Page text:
Basel III aims to resolve the weaknesses and fill in the loopholes of the current Basel II framework that became apparent in the recent financial crisis. Basel III introduces significant reforms to the Basel II framework addressing both firm-specific risk as well as system-specific systemic risk factors. These reforms will come into full effect in January 2019 but there is a long period of transition into the revised framework that will begin from January 2013. These improvements should lead to a stronger capital position for the global financial system which should help it withstand significant periods of economic stress as experienced in the recent past which resulted in numerous bank failures and huge taxpayer bailouts.
On a micro-prudential, firm specific level the Basel III changes include a much stricter definition for capital including a capital conservation buffer and limitations on bonus and dividend distributions, stronger liquidity requirements, and improved & enhanced levels of risk coverage.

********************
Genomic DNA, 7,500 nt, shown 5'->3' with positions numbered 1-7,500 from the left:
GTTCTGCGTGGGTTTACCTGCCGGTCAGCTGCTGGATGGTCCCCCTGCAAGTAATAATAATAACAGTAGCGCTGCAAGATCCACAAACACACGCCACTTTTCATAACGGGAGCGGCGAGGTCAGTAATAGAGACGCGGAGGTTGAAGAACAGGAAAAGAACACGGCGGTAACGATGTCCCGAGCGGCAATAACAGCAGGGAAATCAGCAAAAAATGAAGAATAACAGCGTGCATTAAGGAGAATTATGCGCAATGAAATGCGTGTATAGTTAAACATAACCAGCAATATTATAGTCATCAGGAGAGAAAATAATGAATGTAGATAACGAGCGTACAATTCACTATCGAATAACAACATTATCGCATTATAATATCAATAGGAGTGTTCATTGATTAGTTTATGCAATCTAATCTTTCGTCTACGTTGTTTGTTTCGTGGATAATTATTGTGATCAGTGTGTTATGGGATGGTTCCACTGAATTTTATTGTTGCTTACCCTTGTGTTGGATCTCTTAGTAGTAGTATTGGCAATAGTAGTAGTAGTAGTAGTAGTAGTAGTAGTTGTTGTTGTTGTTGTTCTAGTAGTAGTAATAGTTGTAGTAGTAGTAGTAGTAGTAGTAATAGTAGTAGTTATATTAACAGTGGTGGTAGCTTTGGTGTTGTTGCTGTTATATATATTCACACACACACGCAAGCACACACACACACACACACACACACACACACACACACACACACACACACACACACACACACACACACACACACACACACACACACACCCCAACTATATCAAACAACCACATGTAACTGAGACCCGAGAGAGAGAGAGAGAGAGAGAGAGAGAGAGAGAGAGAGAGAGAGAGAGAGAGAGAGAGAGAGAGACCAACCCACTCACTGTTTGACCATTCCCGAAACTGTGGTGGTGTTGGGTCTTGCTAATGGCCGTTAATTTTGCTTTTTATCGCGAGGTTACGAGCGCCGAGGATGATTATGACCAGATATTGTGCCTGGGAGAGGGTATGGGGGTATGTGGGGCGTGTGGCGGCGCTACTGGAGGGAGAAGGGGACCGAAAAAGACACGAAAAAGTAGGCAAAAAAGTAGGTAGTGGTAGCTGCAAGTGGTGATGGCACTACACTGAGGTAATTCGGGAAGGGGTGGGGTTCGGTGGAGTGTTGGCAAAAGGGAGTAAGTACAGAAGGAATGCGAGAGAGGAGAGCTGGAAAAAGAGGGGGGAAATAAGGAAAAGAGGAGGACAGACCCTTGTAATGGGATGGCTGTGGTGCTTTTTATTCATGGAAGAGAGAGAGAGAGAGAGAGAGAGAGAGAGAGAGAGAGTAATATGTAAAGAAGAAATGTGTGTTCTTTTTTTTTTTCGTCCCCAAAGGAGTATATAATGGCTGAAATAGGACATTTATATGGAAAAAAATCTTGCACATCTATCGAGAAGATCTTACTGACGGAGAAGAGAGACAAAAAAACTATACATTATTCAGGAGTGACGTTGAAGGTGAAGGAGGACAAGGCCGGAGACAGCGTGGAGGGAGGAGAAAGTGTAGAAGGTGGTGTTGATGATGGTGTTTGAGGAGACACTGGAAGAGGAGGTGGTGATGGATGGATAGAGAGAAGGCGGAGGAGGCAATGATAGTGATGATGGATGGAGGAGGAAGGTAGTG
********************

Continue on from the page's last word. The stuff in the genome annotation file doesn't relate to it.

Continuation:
Basel III also incorporates a macro-prudential system-wide layer, introducing measures such as a Leverage Ratio, a countercyclical capital charge to address the pro-cyclicality present within the Basel II framework, and specific requirements for systemically important financial institutions (SIFIs) and systemically important markets and market infrastructures (SIMIs) such as the OTC derivatives market.
Improvements to the process also include a much larger role for stress testing to capture risks of tail events and other systemic risk factors.